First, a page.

By Akhil Sood Apr. 13, 2016
When a brand is faltering, you rename it, and magic happens. Maybe driving licences will now become as common as gun licences. Just kidding, people have neither.
es, go on, crack your stupid little jokes about Gurgaon being rechristened ‘Gurugram’. Laughing at the establishment is a timeless act of dissent/listless apathy; it’s all fun and games. Personally though, I believe this will signal a new dawn; we will experience an upside-down version of the city we all love.
See, it’s a pretty common strategy in business lingo-bingo corporate mumbo-jumbo: When your brand is faltering, you rename it and voila, magic happens. Like how Bombay became Mumbai and suddenly it’s this amazing city. How Calcutta became Kolkata and suddenly it’s this amazing city. How Bangalore became Bengaluru and suddenly it’s this amazing city.
Or how the government running the country keeps changing its name from time to time: How it was called Congress, then it became AAP, then it renamed itself to Congress, then to BJP, then Congress, then Left, then Right, then Up, then Down, then Rock Bottom, and so on.
And now it’s time for Gurgaon. It’s our time to shine in the sun, where we take a stab at reinvention. Where we transition from horror village/urban disaster/mall sprawl to becoming a bona fide member of the Amazing City club. It’s makeover time.
Ogling won’t be as common as Googling. Cars will not be packed with hockey sticks and cricket bats (eh, it’s only because we love our sports).
No more shall we have to sit through the existential nightmare that is MG Road during traffic hours. No more will we contemplate taking the highway, get stuck on it because of literally that one guy whose unserviced Indica has broken down, check Google Maps and realise that MG Road would have been 17 minutes quicker. No more will auto-drivers ask for ₹100 for a 4.1-kilometre route; in fact, they might even put real, actual, functioning, untampered metres in their helicopter-auto-rickshaws. No one will threaten me with death for accidentally stepping on their foot in a crowded Great Pride & Jewel of Delhi Metro compartment (in all fairness, getting your toes crushed isn’t a bad reason for rage). People will no longer play loud Bollywood music on their phone-speakers; they won’t stare over your shoulder while you play a Something Run game on your phone.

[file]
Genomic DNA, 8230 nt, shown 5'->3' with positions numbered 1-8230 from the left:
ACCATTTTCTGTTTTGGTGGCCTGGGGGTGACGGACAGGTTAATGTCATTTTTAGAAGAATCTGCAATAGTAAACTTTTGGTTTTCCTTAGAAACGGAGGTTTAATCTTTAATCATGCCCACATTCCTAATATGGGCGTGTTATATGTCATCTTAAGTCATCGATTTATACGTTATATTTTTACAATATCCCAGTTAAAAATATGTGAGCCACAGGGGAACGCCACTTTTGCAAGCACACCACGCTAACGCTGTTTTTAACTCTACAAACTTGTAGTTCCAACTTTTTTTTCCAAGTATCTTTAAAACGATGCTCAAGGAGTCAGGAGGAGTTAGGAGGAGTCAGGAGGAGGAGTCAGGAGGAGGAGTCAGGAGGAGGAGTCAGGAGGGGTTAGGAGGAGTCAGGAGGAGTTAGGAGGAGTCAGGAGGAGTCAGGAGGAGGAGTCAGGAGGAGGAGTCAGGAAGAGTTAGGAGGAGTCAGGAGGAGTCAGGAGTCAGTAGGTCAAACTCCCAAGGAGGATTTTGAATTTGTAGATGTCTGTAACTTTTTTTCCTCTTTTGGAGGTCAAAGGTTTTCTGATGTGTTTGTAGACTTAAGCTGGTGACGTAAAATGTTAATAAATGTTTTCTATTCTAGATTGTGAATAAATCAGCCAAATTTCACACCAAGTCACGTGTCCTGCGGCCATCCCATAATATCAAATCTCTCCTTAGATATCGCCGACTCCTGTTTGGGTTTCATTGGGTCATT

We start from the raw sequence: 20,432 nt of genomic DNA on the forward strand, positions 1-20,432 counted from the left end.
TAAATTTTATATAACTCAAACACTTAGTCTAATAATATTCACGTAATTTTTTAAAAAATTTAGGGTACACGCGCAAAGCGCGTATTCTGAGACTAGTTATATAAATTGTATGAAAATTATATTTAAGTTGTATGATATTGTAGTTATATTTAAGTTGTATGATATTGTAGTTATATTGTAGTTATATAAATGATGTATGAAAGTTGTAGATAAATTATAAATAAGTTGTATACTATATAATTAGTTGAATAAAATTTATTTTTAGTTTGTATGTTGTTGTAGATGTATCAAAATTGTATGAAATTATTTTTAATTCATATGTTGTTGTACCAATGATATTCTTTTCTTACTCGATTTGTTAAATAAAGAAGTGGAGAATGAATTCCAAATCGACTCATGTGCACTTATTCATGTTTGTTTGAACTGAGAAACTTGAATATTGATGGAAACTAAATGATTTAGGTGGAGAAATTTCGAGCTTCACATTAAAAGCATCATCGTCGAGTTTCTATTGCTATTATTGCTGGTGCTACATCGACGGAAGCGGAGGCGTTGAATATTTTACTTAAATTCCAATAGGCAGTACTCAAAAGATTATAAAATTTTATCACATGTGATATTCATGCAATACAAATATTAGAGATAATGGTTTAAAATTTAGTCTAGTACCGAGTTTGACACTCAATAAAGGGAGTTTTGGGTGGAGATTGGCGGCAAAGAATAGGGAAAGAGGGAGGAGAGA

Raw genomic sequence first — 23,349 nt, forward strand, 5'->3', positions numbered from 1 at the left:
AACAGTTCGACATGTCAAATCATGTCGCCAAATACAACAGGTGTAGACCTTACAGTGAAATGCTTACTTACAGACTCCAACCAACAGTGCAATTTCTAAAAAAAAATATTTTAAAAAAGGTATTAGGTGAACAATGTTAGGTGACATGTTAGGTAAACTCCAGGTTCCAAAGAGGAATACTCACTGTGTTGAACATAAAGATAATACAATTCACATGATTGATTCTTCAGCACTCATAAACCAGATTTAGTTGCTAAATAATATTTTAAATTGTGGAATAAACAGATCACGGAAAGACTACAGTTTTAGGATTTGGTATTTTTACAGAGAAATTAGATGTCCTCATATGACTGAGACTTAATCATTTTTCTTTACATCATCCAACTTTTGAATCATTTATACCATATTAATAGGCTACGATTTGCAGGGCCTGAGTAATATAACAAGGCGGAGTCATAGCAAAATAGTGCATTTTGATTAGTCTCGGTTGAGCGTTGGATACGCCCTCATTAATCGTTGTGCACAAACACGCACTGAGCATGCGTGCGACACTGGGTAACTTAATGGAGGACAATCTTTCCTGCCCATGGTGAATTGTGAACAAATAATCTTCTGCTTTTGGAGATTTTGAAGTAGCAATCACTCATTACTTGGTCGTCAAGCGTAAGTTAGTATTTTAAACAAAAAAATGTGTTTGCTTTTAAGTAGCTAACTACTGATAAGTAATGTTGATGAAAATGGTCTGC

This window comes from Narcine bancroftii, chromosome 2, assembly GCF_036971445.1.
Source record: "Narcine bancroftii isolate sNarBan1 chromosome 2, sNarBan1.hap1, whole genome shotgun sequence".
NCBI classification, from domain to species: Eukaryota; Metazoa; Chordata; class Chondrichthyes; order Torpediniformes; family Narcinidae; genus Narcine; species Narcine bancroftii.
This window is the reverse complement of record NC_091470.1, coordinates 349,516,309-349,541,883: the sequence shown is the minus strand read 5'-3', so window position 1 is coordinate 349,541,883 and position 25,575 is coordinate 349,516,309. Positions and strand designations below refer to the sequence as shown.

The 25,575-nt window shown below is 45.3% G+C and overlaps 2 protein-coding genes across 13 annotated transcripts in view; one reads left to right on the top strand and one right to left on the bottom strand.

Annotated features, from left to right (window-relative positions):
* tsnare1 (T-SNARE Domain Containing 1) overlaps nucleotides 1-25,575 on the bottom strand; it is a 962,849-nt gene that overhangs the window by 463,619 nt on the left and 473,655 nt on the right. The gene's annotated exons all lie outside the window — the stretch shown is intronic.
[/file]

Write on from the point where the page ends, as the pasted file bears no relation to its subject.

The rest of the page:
Maybe, safety of women will become a real, matter-of-fact thing that actually happens instead of the punchline it currently is. Ogling won’t be as common as Googling. Cars will not be packed with hockey sticks and cricket bats (eh, it’s only because we love our sports). Call centre lackeys named Tom and Emily with confused accents will not make a nuisance of themselves everywhere. The malls won’t reek of simmering fury and passive-aggressive shoulder-barging; the breweries won’t smell of piss. Armed guards will no longer have to accompany company cabs after 10 pm; Ola will not charge their stupid ₹100-something toll tax for crossing state lines (is it NCT? NCR? A different state? Just make up your mind fast!). Tollbooth employees will not be pulled out of their tiny little windows for having the audacity to ask for the toll amount.
Who knows – maybe Harsha Bhogle will have the dream combo of hair and a job. Thekas will not sell alcohol all night; guns will not go off inside nightclubs (outside is OK). Driving licences will become as common as gun licences (just kidding, people have neither). Trucks will not play Midtown Madness on the streets. Yuppies will learn the value of subtlety; every damn block and neighbourhood will not have the exact same name with a different number attached at the end. (Phase 1, 2, 3, 4, 5, 6, 7, 8, 9, 10, 11, 12, 13, 14…)
Yes, change will come.
Even if it doesn’t no one will notice. We still suck as long as we’re called something else. The key is to keep renaming, preferably something new and shiny. It creates the illusion of a new identity while maintaining status quo. Which is also OK, really. Like Shakespeare once said: “You can take the Gurgaon out of Gurgaon, but you can’t take Gurgaon out of the Gurgaon.”